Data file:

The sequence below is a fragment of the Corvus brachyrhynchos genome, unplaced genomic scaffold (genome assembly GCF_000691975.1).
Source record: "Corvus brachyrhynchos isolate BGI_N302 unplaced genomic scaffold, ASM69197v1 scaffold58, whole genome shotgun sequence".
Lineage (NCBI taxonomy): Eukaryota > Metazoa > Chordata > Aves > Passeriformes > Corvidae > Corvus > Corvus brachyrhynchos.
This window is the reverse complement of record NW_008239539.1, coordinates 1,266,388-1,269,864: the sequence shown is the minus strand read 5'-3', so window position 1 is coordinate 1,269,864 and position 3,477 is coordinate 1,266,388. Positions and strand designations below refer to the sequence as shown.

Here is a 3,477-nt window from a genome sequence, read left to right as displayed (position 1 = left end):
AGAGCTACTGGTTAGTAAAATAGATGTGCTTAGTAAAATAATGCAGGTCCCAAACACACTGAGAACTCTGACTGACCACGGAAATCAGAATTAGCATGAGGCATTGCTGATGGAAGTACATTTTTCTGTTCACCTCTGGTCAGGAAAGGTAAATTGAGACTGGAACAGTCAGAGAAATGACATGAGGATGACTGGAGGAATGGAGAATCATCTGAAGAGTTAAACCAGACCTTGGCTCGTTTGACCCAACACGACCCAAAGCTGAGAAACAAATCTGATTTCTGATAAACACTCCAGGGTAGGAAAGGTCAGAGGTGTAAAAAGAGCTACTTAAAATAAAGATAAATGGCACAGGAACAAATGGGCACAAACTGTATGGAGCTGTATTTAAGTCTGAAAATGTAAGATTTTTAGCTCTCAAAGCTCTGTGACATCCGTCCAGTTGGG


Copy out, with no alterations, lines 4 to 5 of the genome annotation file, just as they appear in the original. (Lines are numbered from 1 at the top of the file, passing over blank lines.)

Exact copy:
This window is the reverse complement of record NW_008239539.1, coordinates 1,266,388-1,269,864: the sequence shown is the minus strand read 5'-3', so window position 1 is coordinate 1,269,864 and position 3,477 is coordinate 1,266,388. Positions and strand designations below refer to the sequence as shown.

Here is a 3,477-nt window from a genome sequence, read left to right as displayed (position 1 = left end):